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For the last two months, I’ve been changing the way I view my email accounts. I’ve noticed that NOTHING I get is ever an emergency that needs action this very minute. I’ve also noticed that if I don’t read my email until 11 a.m., I accomplish more and when it’s time to read my email, I can go through it much quicker — to answer, delete, or move to an appropriate folder.

EmailSmall12432432_sEmail can be so time-consuming, it’s not surprising that in his book, "The 4-Hour Workweek", Tim Ferriss recommends creating an automatic email that says you read your email once or twice a day. (I’ve read the book and used this one idea, but found many ideas from the book to not be relationship friendly, so I gave the book away.)

Here’s an automated note I like because it’s customer service oriented…

Thank you for contacting Elevating Your Business.

In an effort to better serve my clients best and attend to requests for Interview Sessions, information, etc., I am reading my email at 11am, 3pm, and once after hours..

I’m also returning all phone calls that are not in regard to orders twice per day, too. All calls regarding orders will be taken as they are received.

Your email and phone calls are important, and therefore I want to give you all the time you deserve. Our system of returning non-order emails and phone calls will help us accomplish this.


Your name

Remember: never leave orders of any sort or questions about orders on voice-mail or send them to us in an email. Always call us.

Any other words your Compliance Officer prefer go here.

Here are a few more email productivity tips from me:

1. Create a REMOVE Folder

Always unsubscribe to newsletters you realize you don’t want. However, instead of interrupting your day to find the unsubscribe link and verifying they actually unsubscribed you, do this instead: Create a REMOVE folder in your inbox. Quickly move any unwanted emails into that folder. Then, pick a day each week (I like Friday afternoons) to go into that folder and unsubscribe to anything you no longer want.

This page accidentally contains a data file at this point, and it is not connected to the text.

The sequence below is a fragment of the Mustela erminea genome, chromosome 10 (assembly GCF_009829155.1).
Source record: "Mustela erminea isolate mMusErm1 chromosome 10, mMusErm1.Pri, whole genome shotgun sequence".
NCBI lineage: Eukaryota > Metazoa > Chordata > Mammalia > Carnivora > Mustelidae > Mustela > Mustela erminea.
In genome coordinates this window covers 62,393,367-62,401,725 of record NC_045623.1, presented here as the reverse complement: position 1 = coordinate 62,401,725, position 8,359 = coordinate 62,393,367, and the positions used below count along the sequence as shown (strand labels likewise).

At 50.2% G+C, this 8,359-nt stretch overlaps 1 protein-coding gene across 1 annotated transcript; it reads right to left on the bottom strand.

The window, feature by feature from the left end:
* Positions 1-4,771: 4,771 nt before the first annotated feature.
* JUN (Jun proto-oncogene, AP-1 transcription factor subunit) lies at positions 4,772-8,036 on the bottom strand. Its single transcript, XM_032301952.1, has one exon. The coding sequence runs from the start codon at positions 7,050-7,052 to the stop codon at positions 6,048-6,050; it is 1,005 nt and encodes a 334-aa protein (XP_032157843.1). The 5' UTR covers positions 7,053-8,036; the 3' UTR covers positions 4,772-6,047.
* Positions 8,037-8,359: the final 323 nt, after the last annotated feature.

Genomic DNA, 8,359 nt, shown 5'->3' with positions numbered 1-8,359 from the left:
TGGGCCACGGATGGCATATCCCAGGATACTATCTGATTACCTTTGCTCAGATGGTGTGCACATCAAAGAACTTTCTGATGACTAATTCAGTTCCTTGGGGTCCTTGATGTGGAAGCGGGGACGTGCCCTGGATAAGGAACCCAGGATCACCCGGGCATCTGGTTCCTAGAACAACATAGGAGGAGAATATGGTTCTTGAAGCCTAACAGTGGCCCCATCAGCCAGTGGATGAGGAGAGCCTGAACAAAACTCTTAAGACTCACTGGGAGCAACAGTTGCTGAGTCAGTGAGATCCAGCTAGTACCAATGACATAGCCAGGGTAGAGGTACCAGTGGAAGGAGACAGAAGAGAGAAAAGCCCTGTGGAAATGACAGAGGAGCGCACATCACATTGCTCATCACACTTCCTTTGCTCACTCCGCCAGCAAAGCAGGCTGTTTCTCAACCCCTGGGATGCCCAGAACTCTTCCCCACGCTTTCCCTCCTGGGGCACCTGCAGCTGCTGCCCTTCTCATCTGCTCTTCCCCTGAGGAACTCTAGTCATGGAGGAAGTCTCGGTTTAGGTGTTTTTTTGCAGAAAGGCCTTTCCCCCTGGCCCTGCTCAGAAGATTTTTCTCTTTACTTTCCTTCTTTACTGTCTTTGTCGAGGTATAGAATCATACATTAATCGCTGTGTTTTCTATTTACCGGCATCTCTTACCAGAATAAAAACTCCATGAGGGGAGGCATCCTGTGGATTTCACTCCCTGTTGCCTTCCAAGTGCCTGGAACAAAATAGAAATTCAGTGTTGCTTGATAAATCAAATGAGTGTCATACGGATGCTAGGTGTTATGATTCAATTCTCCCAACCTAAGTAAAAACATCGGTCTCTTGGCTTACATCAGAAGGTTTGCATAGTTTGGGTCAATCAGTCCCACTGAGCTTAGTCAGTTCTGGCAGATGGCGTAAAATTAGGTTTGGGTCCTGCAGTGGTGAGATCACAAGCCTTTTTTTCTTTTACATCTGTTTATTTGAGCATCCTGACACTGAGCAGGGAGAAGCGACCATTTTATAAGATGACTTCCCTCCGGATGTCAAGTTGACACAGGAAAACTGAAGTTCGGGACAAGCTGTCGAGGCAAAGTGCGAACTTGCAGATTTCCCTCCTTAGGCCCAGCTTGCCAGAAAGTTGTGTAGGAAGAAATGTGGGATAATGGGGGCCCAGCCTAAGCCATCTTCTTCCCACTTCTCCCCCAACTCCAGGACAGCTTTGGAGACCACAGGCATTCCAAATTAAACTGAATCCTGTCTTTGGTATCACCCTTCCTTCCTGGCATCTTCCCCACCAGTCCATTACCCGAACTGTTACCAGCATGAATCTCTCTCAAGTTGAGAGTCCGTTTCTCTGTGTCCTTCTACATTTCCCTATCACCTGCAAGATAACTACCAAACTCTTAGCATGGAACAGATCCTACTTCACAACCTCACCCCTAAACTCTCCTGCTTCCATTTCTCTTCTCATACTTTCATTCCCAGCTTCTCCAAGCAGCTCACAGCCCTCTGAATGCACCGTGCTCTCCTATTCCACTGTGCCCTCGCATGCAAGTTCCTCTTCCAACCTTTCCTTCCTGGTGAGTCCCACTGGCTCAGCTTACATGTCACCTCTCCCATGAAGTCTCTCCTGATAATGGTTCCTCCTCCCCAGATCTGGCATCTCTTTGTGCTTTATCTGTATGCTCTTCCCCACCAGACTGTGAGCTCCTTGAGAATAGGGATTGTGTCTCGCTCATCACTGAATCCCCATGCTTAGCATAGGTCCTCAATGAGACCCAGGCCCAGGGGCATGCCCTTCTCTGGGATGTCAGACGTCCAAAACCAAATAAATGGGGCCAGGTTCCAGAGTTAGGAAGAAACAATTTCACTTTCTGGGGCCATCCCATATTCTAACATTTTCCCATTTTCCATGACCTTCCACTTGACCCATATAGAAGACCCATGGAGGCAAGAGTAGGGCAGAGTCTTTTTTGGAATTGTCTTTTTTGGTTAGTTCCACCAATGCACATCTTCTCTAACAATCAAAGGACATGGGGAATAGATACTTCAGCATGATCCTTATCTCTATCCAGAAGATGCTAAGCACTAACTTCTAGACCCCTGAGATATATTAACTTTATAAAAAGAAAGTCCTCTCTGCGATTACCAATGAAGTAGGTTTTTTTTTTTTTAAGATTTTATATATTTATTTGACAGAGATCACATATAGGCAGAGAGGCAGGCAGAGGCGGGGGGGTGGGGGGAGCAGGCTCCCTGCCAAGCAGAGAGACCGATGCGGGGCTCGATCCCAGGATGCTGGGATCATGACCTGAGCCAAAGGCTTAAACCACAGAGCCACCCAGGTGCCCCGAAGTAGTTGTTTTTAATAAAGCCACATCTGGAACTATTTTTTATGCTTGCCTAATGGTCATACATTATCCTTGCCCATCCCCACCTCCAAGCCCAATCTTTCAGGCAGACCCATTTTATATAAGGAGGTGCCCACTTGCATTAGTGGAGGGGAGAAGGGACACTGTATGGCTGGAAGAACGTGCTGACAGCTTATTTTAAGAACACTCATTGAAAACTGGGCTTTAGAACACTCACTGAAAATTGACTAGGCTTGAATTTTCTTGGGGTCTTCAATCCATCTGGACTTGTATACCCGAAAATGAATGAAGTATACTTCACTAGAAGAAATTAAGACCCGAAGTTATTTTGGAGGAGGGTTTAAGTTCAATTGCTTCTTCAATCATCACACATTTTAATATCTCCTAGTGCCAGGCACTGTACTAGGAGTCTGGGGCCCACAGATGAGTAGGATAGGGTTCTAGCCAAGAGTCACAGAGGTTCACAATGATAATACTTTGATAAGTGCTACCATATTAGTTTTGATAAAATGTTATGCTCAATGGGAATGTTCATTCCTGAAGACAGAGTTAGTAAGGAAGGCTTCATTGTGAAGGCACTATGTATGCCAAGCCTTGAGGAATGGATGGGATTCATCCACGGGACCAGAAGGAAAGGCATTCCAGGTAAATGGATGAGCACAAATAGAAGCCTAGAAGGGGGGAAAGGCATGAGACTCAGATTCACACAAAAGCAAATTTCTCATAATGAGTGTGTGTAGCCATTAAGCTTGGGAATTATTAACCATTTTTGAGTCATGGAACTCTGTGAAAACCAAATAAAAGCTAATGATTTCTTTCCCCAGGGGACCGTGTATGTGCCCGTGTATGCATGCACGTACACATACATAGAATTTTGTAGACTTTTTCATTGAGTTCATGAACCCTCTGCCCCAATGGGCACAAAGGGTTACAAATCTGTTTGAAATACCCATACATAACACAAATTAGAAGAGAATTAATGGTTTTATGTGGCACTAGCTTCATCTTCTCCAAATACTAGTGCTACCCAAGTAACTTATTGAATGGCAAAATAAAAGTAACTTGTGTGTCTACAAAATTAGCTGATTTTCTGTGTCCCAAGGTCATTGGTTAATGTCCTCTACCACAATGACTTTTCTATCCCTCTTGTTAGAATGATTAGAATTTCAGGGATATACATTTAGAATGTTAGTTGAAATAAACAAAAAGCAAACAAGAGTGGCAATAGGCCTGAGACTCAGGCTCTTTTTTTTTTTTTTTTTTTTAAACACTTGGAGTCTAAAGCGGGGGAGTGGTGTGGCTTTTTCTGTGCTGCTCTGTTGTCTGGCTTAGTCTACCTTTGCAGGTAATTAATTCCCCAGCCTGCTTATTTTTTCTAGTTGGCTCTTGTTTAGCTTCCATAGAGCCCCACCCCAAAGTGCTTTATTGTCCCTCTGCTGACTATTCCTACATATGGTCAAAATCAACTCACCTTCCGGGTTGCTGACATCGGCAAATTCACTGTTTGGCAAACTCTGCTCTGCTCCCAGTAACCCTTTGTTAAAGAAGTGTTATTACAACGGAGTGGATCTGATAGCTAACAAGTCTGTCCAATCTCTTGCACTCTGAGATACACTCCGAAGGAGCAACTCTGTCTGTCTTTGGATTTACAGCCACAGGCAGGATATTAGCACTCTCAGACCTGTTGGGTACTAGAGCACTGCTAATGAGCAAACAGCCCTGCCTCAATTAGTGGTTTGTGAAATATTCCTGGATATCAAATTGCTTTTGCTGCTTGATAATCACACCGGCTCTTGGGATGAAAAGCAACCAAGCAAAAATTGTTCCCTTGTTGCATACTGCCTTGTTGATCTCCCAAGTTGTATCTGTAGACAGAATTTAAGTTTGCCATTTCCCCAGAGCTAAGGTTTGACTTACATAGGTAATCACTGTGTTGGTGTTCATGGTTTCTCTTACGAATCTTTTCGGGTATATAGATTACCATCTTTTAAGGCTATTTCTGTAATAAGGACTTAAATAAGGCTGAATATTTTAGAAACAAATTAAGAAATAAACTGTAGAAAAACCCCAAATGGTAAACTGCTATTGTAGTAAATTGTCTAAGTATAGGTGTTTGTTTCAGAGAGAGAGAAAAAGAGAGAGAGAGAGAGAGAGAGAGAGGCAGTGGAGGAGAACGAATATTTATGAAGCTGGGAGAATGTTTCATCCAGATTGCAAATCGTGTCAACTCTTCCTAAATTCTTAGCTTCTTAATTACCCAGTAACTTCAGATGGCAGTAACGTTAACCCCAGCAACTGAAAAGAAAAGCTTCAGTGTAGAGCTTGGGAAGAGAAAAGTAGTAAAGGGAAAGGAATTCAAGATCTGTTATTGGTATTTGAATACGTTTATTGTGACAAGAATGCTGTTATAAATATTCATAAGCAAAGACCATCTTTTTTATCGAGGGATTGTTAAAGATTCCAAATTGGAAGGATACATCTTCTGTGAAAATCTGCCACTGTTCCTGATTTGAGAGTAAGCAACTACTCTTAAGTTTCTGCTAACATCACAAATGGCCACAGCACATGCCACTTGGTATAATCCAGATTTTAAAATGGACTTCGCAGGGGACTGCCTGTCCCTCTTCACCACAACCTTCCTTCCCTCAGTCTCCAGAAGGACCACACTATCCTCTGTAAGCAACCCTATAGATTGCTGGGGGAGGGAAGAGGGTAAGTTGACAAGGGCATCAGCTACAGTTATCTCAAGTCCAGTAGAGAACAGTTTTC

2. Create Different Email Addresses

This tip works when you own a website domain name on a hosting service that allows multiple email addresses. I create an email address to receive mail for many different aspects and functions of my business: my business cards, newsletters I read, my clients, the forms people fill out to contact me or apply for a free session, my website, etc. I set filtering rules so these email addresses divert to different Outlook folders. When I’m busy, I can quickly scan my Inbox and make sure I read email from my clients and prospects.

Enjoy these tips collaboratively brought to you by a few of my clients or newsletter subscribers!

3. Where Did I Put My Member ID#?

I create a SUBSCRIPTIONS folder where I put all the “Welcome” emails from accounts I create, such as my airline points club or online shopping retailers. They always have the contact information on them if I need to reach someone from that organization, and sometimes it reminds me which login name I used to subscribe or lists my member ID number. Many times, the Welcome email also gives me links to forums or other handy information that I know I’ll want to refer to later, but not necessarily add to my "master list" of logins and passwords. Creating a special folder saves me a lot of time because I don’t have to look through all the email in my inbox to find them.
— Chris Mifsud, WordWizard, Orlando, FL

[Maria’s comment: I do something similar. I keep all my passwords in a folder called "Passwords".]

4. Dealing With Several Email Accounts